The New Yorker reckons Timothy Geithner is a shoo-in as next president of the World Bank, making him its 7/4 favourite. But the New Yorker won’t take your money. Paddy Power will.
The online (and bricks and mortar) betting shop has opened its book on the race for next president of the multilateral lender with Larry Summers in the top slot. You can see a full list of opening odds after the break. Continue reading »
[Updates earlier post with offer data]
The Czech Republic has returned to the international bond market after an absence of 17 months, grabbing the chance to raise cash cheaply as yields on its benchmark international bond fell to their lowest since the spike in investors’ risk aversion at the end of last year.
Prague raised €2bn with a 10-year bond priced to yield 3.977 per cent on Monday afternoon. Demand for the issue was €3.5bn, bankers involved in the deal told beyondbrics. Continue reading »
Standard & Poor’s has bad news for the Russian banking sector. As the ratings agency puts it bluntly in the title of its new report: “Russia’s top 30 banks need further capitalisation and lack the means to improve in the foreseeable future”.
According to S&P, which uses its own criteria to assess lenders’ capital adequacy ratios, Russian banks suffer from a lack of “geographic, business and revenue diversification” and allot too much of their corporate loan book to individual borrowers. On a S&P scale of 1-10 for “banking industry country risk assessment” (BICRA), the Russian banking sector scores just a 7 (with 10 being the lowest). Continue reading »
A free trade agreement between the EU and India has been under discussion for six years. Among those holding it up are Indian car makers, reluctant to face competition. James Crabtree, the FT’s Mumbai correspondent, investigates.
Poland’s zloty has had a golden 2012, rising by 7 per cent so far this year, which makes it one of the world’s best performing currencies in recent weeks. The recovery may still have some legs left. Continue reading »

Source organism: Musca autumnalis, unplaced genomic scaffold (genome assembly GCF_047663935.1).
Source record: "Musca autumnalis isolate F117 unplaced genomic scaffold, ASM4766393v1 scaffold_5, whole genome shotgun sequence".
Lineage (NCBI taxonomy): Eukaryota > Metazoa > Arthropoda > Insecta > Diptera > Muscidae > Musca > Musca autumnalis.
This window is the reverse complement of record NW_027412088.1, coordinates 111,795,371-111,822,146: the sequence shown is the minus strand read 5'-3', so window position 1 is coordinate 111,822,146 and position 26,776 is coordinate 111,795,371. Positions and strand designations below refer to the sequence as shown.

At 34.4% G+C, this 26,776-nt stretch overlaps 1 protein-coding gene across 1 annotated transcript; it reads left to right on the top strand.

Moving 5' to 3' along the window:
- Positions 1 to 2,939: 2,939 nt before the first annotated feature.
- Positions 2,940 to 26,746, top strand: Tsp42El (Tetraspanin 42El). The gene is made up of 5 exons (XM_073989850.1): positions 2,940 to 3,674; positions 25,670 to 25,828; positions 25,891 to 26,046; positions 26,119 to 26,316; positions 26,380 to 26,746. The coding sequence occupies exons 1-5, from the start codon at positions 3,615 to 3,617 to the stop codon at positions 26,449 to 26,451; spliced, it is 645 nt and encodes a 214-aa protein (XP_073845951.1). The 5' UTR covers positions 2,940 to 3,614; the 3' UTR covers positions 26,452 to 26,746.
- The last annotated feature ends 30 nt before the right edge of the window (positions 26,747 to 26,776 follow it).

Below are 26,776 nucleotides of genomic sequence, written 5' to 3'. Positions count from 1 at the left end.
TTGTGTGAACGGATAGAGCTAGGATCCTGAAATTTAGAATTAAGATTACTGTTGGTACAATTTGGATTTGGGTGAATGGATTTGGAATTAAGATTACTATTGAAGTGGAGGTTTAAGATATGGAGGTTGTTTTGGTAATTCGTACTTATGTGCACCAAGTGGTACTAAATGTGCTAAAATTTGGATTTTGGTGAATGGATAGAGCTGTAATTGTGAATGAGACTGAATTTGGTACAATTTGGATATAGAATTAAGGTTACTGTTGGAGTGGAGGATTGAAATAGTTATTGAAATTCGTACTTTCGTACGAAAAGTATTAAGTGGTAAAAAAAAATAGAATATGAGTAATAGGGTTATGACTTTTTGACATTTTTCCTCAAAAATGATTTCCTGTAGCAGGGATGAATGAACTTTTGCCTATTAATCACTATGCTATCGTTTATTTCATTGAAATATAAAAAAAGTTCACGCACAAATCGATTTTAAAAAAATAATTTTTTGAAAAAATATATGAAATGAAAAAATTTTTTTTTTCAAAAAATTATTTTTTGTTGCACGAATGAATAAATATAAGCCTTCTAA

The inexorable rise of the Brics – in terms of growth, at least – hasn’t made them any safer from destabilising risks. In fact, they are just as exposed to global risks as they were before the 2008 financial crisis. And given the prospects for world growth are largely pinned on these economies, it’s a worry.
That’s the conclusion of the Global Risks Atlas 2012 by Maplecroft, a risk advisory company. The Brics are exposed to global risks which “could undermine their investment potential”. So what are they? Continue reading »
The price of Brent crude oil hit an eight-month high last week, and is currently trading at more than $120 per barrel as fears escalated that Iran, the world’s third-largest oil exporter, could cut its exports to the European Union.
How much do emerging markets depend on oil for their energy – and who wins and who loses from high oil prices? Chart of the week investigates. Continue reading »
Battered by global headwinds and a weak domestic economy, the Indian government has divested itself of just $232.3m of equity in its listed state-owned companies in the current fiscal year ending March 2012. With only six weeks left, the total will fall far short of the $8.13bn goal.